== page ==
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    Professor David Marcinko was a board certified physician, surgical fellow, hospital medical staff Vice President, public and population health advocate, and Chief Executive & Education Officer with more than 425 published papers; 5,150 op-ed pieces and over 135+ domestic / international presentations to his credit; including the top ten [10] biggest drug and pharmaceutical companies and financial services firms in the nation. He is also a best-selling Amazon author with 30 published academic text books in four languages [National Institute of Health, Library of Congress and Library of Medicine].

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Concierge Medical Practice Fee-Setting

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Pricing Decisions for Medical Providers

Dr. David Edward Marcinko; MBA, CMP™



Professional fee-setting and related pricing decisions for a concierge medical practice, like most businesses rather than most medical-entities, is complex and will significantly affect the doctor’s profits.

New Markets

When a concierge medical practice is first introduced into a local market, the physician-executive must make a choice between charging higher fees in order to recoup practice launch and development costs quickly; or charging lower fees and/or annual retainer subscriptions and extending his/her losses into the growth stage of the practice’s life-cycle.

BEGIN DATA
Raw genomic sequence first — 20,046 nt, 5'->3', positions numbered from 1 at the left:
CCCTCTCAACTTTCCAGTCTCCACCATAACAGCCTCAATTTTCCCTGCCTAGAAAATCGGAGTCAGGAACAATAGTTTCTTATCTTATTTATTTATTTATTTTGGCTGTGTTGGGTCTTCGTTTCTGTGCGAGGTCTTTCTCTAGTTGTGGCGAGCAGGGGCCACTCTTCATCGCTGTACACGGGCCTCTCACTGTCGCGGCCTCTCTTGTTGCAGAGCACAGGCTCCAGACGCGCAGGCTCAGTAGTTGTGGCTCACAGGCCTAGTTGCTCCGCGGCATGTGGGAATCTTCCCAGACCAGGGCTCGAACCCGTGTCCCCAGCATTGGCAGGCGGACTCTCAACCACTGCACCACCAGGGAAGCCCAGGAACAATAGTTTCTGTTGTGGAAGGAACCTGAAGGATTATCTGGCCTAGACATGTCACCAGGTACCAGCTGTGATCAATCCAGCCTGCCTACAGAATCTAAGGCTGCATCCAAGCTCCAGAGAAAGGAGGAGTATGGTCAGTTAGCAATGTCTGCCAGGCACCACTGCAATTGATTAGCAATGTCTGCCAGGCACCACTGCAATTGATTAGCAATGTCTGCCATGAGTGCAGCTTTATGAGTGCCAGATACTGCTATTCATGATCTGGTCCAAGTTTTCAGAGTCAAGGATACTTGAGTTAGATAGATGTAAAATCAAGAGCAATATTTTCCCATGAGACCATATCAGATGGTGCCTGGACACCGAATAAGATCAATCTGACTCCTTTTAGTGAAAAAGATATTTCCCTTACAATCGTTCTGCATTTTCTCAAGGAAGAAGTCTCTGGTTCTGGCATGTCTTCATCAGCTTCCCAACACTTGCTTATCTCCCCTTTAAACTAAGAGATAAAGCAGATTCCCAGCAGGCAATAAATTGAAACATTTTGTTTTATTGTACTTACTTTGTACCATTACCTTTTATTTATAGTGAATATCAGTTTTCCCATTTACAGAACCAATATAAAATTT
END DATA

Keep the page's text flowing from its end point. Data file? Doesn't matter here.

This is why consultants and franchisor’s suggest that it may be better to convert an existing practice in-situ, to a concierge model; than start the concierge practice from de-novo, scratch. Nevertheless, the choice should be a conscious one; rather than automatically made by default.

And, the decision will depend upon how target patients are expected to view the practice and its carefully selected medical services. 

Premium Pricing Strategy

If there is “premium-status or swagger” attached to concierge medical practice ownership, then a “price-skimming” approach might be used.  Price skimming, by definition, means setting initial professional fees high in order to achieve profits sooner; and then lowering them as the practice matures. Doctors who use this strategy will experience profits during the introductory stage of the concierge practice’s life cycle, and then reap organizational and operational economies of scale, down-line.

Early Adopter Strategy

If status is not an issue, the doctor may decide to charge lower fees in an attempt to achieve more rapid market local penetration and faster movement into the more profitable early-adopter stage.